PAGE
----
This is the first album from a precocious talent, 20-year-old Kate Walsh. Possessing a gorgeous, breathy voice, she also shares songwriting credits with producer Lee Russell, who has come up with subtle string and guitar arrangements to match, providing an autumnal backdrop. Apparently Clocktower Park is a meeting place in Walsh’s hometown of Burnham, Essex, around which many of the songs are based.
Walsh is clearly influenced by peers such as Joni Mitchell and Tori Amos, and to some extent resembles the Beth Hirsch of Early Days. However a voice like Walsh’s brings individuality, and although she sometimes gets too close to the mic for comfort, these songs are clearly from the heart.
The opener recalls Lene Marlin both musically and lyrically, with its “seems like I’m losing all the time”, but by the chorus there’s a more defiant “it’s never over”. To sample the purity of this girl’s voice, Star and Same Old are both torch songs that stress a certain vulnerability, whilst intelligent use of Ed Harper’s cello brings some depth to Impressionable.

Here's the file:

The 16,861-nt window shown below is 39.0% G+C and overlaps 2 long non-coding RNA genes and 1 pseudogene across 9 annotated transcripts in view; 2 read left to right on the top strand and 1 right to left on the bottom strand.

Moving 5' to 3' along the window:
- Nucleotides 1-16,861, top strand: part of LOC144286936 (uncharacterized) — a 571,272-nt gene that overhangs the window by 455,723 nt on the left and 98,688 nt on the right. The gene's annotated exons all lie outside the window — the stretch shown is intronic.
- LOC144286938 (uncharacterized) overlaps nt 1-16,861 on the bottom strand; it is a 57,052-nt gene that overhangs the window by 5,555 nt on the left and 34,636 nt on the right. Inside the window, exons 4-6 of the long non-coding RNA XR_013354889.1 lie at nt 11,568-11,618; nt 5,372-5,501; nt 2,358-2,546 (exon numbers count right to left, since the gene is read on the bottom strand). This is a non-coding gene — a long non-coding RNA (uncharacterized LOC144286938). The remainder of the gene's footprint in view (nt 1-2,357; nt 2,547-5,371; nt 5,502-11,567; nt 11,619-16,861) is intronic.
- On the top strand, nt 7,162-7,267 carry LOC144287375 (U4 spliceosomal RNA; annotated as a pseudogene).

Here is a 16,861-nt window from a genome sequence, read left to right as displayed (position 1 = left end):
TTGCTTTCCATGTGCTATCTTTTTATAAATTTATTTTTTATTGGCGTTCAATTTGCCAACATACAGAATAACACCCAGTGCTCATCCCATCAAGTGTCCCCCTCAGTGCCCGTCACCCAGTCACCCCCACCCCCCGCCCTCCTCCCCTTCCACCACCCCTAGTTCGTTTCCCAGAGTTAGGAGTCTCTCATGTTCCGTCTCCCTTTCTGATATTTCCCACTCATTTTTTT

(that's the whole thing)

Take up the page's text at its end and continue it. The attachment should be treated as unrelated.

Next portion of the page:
The icy cool of Sullen is well caught by Russell, who clearly knows a thing or two about Nellee Hooper-style orchestrations, although once or twice I found the strings were laid on too thick. The subtle electronic touches work well too, especially on the filtered beat box sound that opens Quicksand. In the same song Walsh curiously refers to a “caramel illusion” – presumably she’s a chocaholic! – while amongst the moody photos in the booklet is an amusing picture of Miss East Anglia, tongue firmly in dimpled cheek.
It’s good to see a sense of humour in evidence, although my only real complaint about this album is that it would have benefited from a little more. It makes for a good start to her career though, and should satisfy particularly if the names mentioned above are your favourite things.